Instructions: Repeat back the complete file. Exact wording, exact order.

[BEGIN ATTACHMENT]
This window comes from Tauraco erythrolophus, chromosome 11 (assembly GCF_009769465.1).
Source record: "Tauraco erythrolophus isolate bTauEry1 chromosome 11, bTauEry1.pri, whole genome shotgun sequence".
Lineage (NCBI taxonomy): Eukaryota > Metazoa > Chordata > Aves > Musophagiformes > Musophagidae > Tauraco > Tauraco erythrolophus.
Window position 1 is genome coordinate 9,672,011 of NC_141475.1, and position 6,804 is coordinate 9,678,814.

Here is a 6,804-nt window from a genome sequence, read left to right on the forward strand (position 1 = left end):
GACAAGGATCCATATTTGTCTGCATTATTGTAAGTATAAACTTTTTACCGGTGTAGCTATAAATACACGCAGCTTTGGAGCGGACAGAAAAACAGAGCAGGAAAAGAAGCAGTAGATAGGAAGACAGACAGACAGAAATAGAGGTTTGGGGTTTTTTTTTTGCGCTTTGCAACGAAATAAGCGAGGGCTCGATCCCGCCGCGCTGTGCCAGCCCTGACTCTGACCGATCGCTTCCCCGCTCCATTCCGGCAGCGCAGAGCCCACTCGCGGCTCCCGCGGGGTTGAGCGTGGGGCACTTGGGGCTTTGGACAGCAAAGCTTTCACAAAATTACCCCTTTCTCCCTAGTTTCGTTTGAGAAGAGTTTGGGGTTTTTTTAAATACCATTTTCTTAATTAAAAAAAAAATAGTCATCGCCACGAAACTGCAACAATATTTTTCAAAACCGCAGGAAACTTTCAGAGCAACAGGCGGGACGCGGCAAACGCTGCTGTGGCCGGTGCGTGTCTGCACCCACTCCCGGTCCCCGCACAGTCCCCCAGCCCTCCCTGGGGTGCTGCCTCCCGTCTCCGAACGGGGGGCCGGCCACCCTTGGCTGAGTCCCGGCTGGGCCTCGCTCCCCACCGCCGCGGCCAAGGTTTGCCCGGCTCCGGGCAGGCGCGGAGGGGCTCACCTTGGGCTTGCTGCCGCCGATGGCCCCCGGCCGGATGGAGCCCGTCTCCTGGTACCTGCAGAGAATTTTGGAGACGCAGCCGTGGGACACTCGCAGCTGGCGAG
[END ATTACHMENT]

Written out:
This window comes from Tauraco erythrolophus, chromosome 11 (assembly GCF_009769465.1).
Source record: "Tauraco erythrolophus isolate bTauEry1 chromosome 11, bTauEry1.pri, whole genome shotgun sequence".
Lineage (NCBI taxonomy): Eukaryota > Metazoa > Chordata > Aves > Musophagiformes > Musophagidae > Tauraco > Tauraco erythrolophus.
Window position 1 is genome coordinate 9,672,011 of NC_141475.1, and position 6,804 is coordinate 9,678,814.

Here is a 6,804-nt window from a genome sequence, read left to right on the forward strand (position 1 = left end):
GACAAGGATCCATATTTGTCTGCATTATTGTAAGTATAAACTTTTTACCGGTGTAGCTATAAATACACGCAGCTTTGGAGCGGACAGAAAAACAGAGCAGGAAAAGAAGCAGTAGATAGGAAGACAGACAGACAGAAATAGAGGTTTGGGGTTTTTTTTTTGCGCTTTGCAACGAAATAAGCGAGGGCTCGATCCCGCCGCGCTGTGCCAGCCCTGACTCTGACCGATCGCTTCCCCGCTCCATTCCGGCAGCGCAGAGCCCACTCGCGGCTCCCGCGGGGTTGAGCGTGGGGCACTTGGGGCTTTGGACAGCAAAGCTTTCACAAAATTACCCCTTTCTCCCTAGTTTCGTTTGAGAAGAGTTTGGGGTTTTTTTAAATACCATTTTCTTAATTAAAAAAAAAATAGTCATCGCCACGAAACTGCAACAATATTTTTCAAAACCGCAGGAAACTTTCAGAGCAACAGGCGGGACGCGGCAAACGCTGCTGTGGCCGGTGCGTGTCTGCACCCACTCCCGGTCCCCGCACAGTCCCCCAGCCCTCCCTGGGGTGCTGCCTCCCGTCTCCGAACGGGGGGCCGGCCACCCTTGGCTGAGTCCCGGCTGGGCCTCGCTCCCCACCGCCGCGGCCAAGGTTTGCCCGGCTCCGGGCAGGCGCGGAGGGGCTCACCTTGGGCTTGCTGCCGCCGATGGCCCCCGGCCGGATGGAGCCCGTCTCCTGGTACCTGCAGAGAATTTTGGAGACGCAGCCGTGGGACACTCGCAGCTGGCGAG